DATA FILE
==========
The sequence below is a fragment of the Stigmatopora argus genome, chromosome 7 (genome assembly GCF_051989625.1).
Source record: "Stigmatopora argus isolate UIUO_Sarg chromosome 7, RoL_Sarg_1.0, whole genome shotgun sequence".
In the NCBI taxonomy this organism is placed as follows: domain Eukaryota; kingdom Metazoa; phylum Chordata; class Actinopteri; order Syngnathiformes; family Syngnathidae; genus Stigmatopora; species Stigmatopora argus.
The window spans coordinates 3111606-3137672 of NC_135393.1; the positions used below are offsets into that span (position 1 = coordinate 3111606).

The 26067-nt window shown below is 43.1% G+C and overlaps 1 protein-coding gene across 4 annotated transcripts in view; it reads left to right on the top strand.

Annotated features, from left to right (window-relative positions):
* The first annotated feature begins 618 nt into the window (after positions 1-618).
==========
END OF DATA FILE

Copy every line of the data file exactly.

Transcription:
The sequence below is a fragment of the Stigmatopora argus genome, chromosome 7 (genome assembly GCF_051989625.1).
Source record: "Stigmatopora argus isolate UIUO_Sarg chromosome 7, RoL_Sarg_1.0, whole genome shotgun sequence".
In the NCBI taxonomy this organism is placed as follows: domain Eukaryota; kingdom Metazoa; phylum Chordata; class Actinopteri; order Syngnathiformes; family Syngnathidae; genus Stigmatopora; species Stigmatopora argus.
The window spans coordinates 3111606-3137672 of NC_135393.1; the positions used below are offsets into that span (position 1 = coordinate 3111606).

The 26067-nt window shown below is 43.1% G+C and overlaps 1 protein-coding gene across 4 annotated transcripts in view; it reads left to right on the top strand.

Annotated features, from left to right (window-relative positions):
* The first annotated feature begins 618 nt into the window (after positions 1-618).